The Tickle Bar

Photography by Jessica Turner.

When a guest walks into The Tickle Bar, they get a glass of champagne or bourbon, and a pink iced cookie. After being led to a millennial pink, gauze tent with twinkle lights, guests are tickled.

It’s a strange concept, especially since Kimberly Haley-Coleman launched The Tickle Bar amid a pandemic where distancing is encouraged. She  wanted to provide jobs for employees of her volunteer vacation nonprofit Globe Aware, which came to a standstill March 2020.  

“I was trying to find a way to provide jobs and joy in a very quick way,” she says.

The gamble worked. The appointment-only bar is fully booked. The five tickle technicians, who have backgrounds in massage therapy and hair, handle about five to 10 appointments daily each week. Technicians are dispatched to bachelorette parties and other private events at homes.

“There’s kind of a hunger for human touch,” she says.

No, there’s not anything illegal happening. 

“It kind of makes us giggle,”Haley-Coleman says. “We leaned into that a bit, because it’s helped us in terms of press. But we don’t.”

Hair play or back tickle sessions are either 25 or 50 minutes. Different types of techniques – like scratching, tracing , feathers and other objects – are used.

“Even if you’re not manipulating ligaments and muscles and bones, in my mind, it is enough that if you’re enjoying it and you’re relaxed,” she says. “That alone will have some impact because of the endorphins that are being created.”

6500 E. Mockingbird Lane, 214.452.4671

Misaotra Beauty Sanctuary 

Story by Renee Umsted.
Story by Renee Umsted.

Wendi Hardage was the lead spa educator at the Aveda Institute at The Shops at Park Lane when she came across a word: misaotra. It means “thank you” in the Malagasy language, spoken by the people of Madagascar. 

She had already been thinking about leaving the company to start her own venture, and heard a voice that told her to open a spa and call it “Misaotra.” 

“When I saw the word, and the voice said ‘That’s it,’ that was it,” she says.

Even though the name is hard to pronounce and spell, she went with it. Misaotra Beauty Sanctuary opened in Hillside Village in 2016. 

Hardage, who lives within walking distance of Winfrey Point at White Rock Lake, is a licensed aesthetician and cosmetologist. She specializes in gua sha, a traditional Chinese medicine technique that’s used for face lifts, as well as folk plant medicine and holistic nutrition. And she crafts four health-based teas.  

Her clients, most of them women, frequently request facial massages incorporating Dien Chan, a kind of facial reflexology, and gua sha sessions from Hardage, whom they call “mystical.” 

A couple of Hardage’s primary goals are to show clients that aging is a privilege and to debunk mainstream beauty ideals. 

“It’s filtered,” Hardage says of the image of beauty women are shown in the media. “It’s edited heavily. It’s not real, and so we’re constantly battling something that doesn’t even exist, and that creates a not-so-happy person.” 

Hardage, now in her 40s, says she feels better in her life than ever and wants to help clients feel the same way. She says she has a natural talent for hearing what the skin has to say and what it needs to heal.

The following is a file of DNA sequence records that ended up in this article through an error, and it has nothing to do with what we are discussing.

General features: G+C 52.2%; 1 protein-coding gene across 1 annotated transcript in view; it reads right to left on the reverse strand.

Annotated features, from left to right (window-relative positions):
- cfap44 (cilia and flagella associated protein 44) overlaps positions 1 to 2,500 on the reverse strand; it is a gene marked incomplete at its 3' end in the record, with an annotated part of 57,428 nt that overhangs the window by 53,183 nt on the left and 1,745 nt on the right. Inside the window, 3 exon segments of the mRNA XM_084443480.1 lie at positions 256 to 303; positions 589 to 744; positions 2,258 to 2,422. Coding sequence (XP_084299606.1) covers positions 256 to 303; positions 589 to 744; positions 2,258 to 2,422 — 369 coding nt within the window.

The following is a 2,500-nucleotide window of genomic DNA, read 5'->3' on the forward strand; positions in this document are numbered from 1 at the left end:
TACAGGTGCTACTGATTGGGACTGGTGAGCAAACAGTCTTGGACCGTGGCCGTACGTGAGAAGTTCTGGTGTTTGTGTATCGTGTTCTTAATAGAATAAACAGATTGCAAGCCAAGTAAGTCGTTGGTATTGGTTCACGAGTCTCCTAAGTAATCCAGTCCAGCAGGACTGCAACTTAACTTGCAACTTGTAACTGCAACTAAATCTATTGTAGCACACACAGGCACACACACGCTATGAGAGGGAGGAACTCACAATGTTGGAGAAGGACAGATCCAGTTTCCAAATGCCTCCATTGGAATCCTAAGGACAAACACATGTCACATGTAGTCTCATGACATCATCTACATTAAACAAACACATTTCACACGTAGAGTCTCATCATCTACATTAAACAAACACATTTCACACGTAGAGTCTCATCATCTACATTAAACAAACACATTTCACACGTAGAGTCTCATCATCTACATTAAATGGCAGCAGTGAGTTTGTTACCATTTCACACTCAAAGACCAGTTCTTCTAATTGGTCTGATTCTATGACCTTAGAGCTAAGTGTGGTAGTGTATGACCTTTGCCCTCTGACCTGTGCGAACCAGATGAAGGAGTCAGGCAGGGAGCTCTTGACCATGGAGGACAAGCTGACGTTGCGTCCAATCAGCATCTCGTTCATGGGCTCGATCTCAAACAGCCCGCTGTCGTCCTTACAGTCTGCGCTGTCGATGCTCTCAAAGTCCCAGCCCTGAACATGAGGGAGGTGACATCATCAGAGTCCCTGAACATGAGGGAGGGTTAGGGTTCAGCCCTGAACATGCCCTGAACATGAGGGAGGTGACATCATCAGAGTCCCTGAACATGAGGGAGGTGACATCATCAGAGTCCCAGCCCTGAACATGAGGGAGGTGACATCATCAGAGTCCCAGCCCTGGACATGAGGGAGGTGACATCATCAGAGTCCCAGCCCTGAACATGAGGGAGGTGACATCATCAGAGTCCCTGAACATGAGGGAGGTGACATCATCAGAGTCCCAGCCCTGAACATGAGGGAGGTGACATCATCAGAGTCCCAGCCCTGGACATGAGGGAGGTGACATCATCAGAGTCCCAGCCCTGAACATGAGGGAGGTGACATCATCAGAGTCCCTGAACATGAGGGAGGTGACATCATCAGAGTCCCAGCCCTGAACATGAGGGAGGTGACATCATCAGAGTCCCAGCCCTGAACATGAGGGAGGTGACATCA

Aside from her business, Hardage is organizing a women’s gathering circle group called Wild Light. She plans to begin the group, which will facilitate connections and support among women in our community, later this year.

“It’s not really how we look,” she says. “It’s how we feel.”

6465 E. Mockingbird Lane, 214.505.7127

Vivian’s Boutique spa

KKristin Barton, 39, is a small-town girl from Ennis, Texas. She played varsity tennis and graduated high school valedictorian before majoring in finance at Texas A&M. Barton headed to New York City to work at Goldman Sachs, but her heart was somewhere else.

“I realized long-term, I had different professional goals,” Barton says.

She had quietly been dreaming of opening her own day spa and left Wall Street to work at a Manhattan spa.

 On a trip back home to Texas, she hosted her sister’s baby shower at a local spa. Barton felt the spa experience needed more than just services.

 “I wanted to open a spa that created more of an experience for guests and gave people a place to relax and enjoy special moments with loved ones,” she says.

After relocating to Texas, Barton and her husband lived on Knox-Henderson before moving to Forest Hills. She noticed there weren’t many spas in the neighborhood. So she opened Vivian’s Boutique Spa, named after her niece, in June 2017.

“It’s been a wonderful experience to open my dream business in my own community,” she says.

The décor is custom down to the craftsman-made foot-ritual chairs. The products are toxin-free, natural and organic from McKinney-based FarmHouse Fresh and Australia-based Jurlique. Many of the ingredients are food — think real cocoa, raspberries and honey — which influences the rotating, seasonal services menu. Summer means a watermelon sugar scrub and fall is cinnamon sugar funnel cake, just in time for the State Fair.

“We begin with an inspirational starting point, then build the treatments from there,” Barton says. “Creating new services is a lot of fun, and it’s something we look forward to each season.”

The spa discontinued its nail services because of increased demand for facials and massages. Space was reutilized to expand the lounge area and add more treatment rooms.

“I’m a strong believer that incorporating moments of rest and self-care into your lifestyle are extremely important and beneficial to your overall health,” she says.

5420 Ross Ave., 214.484.4714


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